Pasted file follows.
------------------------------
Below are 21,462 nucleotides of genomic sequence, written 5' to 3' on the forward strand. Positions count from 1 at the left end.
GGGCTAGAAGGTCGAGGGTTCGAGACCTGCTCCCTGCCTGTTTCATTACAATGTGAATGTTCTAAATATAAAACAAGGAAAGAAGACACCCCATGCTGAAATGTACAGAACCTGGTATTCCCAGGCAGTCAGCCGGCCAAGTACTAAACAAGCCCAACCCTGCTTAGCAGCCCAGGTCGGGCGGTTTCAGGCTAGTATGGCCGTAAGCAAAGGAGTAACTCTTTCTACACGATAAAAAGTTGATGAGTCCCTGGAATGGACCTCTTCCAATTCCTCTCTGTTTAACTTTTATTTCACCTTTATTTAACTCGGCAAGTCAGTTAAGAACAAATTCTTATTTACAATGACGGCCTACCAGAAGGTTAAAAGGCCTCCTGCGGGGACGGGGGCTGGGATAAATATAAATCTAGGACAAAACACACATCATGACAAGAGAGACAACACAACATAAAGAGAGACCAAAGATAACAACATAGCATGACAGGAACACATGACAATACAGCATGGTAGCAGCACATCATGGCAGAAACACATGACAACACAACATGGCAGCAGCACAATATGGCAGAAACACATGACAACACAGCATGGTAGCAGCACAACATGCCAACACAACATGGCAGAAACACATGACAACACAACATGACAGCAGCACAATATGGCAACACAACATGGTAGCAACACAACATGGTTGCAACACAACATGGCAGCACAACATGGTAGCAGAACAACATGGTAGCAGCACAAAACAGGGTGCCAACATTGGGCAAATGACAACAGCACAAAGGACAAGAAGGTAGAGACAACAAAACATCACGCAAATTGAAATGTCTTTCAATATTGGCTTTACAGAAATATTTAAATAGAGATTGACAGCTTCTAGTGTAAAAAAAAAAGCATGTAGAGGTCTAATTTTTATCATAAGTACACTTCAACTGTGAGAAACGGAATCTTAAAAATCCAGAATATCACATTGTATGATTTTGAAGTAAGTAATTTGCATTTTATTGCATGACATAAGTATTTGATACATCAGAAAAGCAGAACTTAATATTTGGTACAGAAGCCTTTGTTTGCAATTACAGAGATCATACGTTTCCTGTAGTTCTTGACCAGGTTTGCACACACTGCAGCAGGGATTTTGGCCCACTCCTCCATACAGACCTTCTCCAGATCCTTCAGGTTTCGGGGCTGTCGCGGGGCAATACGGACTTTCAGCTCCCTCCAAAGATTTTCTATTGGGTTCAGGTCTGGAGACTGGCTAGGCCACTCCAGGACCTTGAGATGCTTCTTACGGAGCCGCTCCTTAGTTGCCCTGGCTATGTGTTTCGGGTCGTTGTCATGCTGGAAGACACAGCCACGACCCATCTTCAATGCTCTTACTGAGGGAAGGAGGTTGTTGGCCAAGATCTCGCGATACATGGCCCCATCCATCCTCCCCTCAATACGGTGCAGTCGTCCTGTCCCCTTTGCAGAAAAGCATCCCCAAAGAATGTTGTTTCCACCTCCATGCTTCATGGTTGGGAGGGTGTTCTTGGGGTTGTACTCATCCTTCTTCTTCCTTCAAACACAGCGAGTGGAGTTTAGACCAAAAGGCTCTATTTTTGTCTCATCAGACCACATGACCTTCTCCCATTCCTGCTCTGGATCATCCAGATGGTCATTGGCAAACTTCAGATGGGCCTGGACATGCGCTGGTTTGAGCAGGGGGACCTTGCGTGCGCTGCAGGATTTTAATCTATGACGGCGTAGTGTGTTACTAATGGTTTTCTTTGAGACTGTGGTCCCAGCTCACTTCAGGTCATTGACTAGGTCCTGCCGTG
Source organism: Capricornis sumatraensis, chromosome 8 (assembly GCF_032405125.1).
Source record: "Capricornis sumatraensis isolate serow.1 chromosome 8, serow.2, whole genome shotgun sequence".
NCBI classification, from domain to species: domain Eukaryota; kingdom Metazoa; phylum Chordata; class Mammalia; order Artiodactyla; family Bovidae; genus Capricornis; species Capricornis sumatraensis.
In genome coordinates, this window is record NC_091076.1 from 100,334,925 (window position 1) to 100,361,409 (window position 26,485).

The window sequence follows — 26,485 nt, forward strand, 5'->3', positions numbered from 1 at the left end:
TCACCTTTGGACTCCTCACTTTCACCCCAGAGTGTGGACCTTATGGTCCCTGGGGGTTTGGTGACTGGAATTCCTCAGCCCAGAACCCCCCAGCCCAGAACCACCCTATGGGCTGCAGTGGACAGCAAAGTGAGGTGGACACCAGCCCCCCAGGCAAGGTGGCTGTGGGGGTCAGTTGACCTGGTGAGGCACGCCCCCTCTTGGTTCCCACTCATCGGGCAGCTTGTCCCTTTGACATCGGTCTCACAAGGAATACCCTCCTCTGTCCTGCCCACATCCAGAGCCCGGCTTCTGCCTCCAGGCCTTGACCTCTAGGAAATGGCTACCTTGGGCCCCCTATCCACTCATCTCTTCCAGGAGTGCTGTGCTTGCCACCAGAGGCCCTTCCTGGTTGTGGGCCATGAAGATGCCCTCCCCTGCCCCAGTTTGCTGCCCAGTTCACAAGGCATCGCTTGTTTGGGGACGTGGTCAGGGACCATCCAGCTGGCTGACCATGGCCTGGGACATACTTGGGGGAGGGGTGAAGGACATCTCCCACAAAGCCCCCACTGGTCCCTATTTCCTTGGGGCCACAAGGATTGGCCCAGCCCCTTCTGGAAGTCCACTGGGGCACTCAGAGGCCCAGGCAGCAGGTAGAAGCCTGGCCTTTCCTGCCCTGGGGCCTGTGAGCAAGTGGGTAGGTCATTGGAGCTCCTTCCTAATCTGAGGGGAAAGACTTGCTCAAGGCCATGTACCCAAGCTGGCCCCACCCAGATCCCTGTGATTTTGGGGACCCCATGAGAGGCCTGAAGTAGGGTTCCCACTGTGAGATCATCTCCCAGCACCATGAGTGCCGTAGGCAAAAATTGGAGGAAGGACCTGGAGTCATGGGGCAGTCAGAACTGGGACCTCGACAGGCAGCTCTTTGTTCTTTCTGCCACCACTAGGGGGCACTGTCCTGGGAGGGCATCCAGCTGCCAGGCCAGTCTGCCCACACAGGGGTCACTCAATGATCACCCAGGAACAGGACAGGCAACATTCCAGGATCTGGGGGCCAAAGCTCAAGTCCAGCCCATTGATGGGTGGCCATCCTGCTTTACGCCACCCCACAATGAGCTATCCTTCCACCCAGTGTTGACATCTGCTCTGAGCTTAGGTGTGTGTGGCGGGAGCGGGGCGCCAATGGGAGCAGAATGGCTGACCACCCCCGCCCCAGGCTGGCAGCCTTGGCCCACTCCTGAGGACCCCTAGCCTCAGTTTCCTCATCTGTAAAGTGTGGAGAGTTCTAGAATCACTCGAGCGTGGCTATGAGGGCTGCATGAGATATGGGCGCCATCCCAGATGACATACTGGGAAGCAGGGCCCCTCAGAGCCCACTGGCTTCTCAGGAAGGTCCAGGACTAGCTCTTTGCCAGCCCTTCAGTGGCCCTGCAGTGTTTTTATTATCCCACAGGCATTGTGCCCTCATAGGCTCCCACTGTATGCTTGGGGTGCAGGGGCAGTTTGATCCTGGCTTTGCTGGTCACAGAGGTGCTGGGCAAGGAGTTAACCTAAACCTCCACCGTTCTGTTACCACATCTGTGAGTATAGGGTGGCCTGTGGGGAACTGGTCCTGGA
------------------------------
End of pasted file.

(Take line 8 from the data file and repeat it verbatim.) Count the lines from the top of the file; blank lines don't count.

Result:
TCACCTTTGGACTCCTCACTTTCACCCCAGAGTGTGGACCTTATGGTCCCTGGGGGTTTGGTGACTGGAATTCCTCAGCCCAGAACCCCCCAGCCCAGAACCACCCTATGGGCTGCAGTGGACAGCAAAGTGAGGTGGACACCAGCCCCCCAGGCAAGGTGGCTGTGGGGGTCAGTTGACCTGGTGAGGCACGCCCCCTCTTGGTTCCCACTCATCGGGCAGCTTGTCCCTTTGACATCGGTCTCACAAGGAATACCCTCCTCTGTCCTGCCCACATCCAGAGCCCGGCTTCTGCCTCCAGGCCTTGACCTCTAGGAAATGGCTACCTTGGGCCCCCTATCCACTCATCTCTTCCAGGAGTGCTGTGCTTGCCACCAGAGGCCCTTCCTGGTTGTGGGCCATGAAGATGCCCTCCCCTGCCCCAGTTTGCTGCCCAGTTCACAAGGCATCGCTTGTTTGGGGACGTGGTCAGGGACCATCCAGCTGGCTGACCATGGCCTGGGACATACTTGGGGGAGGGGTGAAGGACATCTCCCACAAAGCCCCCACTGGTCCCTATTTCCTTGGGGCCACAAGGATTGGCCCAGCCCCTTCTGGAAGTCCACTGGGGCACTCAGAGGCCCAGGCAGCAGGTAGAAGCCTGGCCTTTCCTGCCCTGGGGCCTGTGAGCAAGTGGGTAGGTCATTGGAGCTCCTTCCTAATCTGAGGGGAAAGACTTGCTCAAGGCCATGTACCCAAGCTGGCCCCACCCAGATCCCTGTGATTTTGGGGACCCCATGAGAGGCCTGAAGTAGGGTTCCCACTGTGAGATCATCTCCCAGCACCATGAGTGCCGTAGGCAAAAATTGGAGGAAGGACCTGGAGTCATGGGGCAGTCAGAACTGGGACCTCGACAGGCAGCTCTTTGTTCTTTCTGCCACCACTAGGGGGCACTGTCCTGGGAGGGCATCCAGCTGCCAGGCCAGTCTGCCCACACAGGGGTCACTCAATGATCACCCAGGAACAGGACAGGCAACATTCCAGGATCTGGGGGCCAAAGCTCAAGTCCAGCCCATTGATGGGTGGCCATCCTGCTTTACGCCACCCCACAATGAGCTATCCTTCCACCCAGTGTTGACATCTGCTCTGAGCTTAGGTGTGTGTGGCGGGAGCGGGGCGCCAATGGGAGCAGAATGGCTGACCACCCCCGCCCCAGGCTGGCAGCCTTGGCCCACTCCTGAGGACCCCTAGCCTCAGTTTCCTCATCTGTAAAGTGTGGAGAGTTCTAGAATCACTCGAGCGTGGCTATGAGGGCTGCATGAGATATGGGCGCCATCCCAGATGACATACTGGGAAGCAGGGCCCCTCAGAGCCCACTGGCTTCTCAGGAAGGTCCAGGACTAGCTCTTTGCCAGCCCTTCAGTGGCCCTGCAGTGTTTTTATTATCCCACAGGCATTGTGCCCTCATAGGCTCCCACTGTATGCTTGGGGTGCAGGGGCAGTTTGATCCTGGCTTTGCTGGTCACAGAGGTGCTGGGCAAGGAGTTAACCTAAACCTCCACCGTTCTGTTACCACATCTGTGAGTATAGGGTGGCCTGTGGGGAACTGGTCCTGGA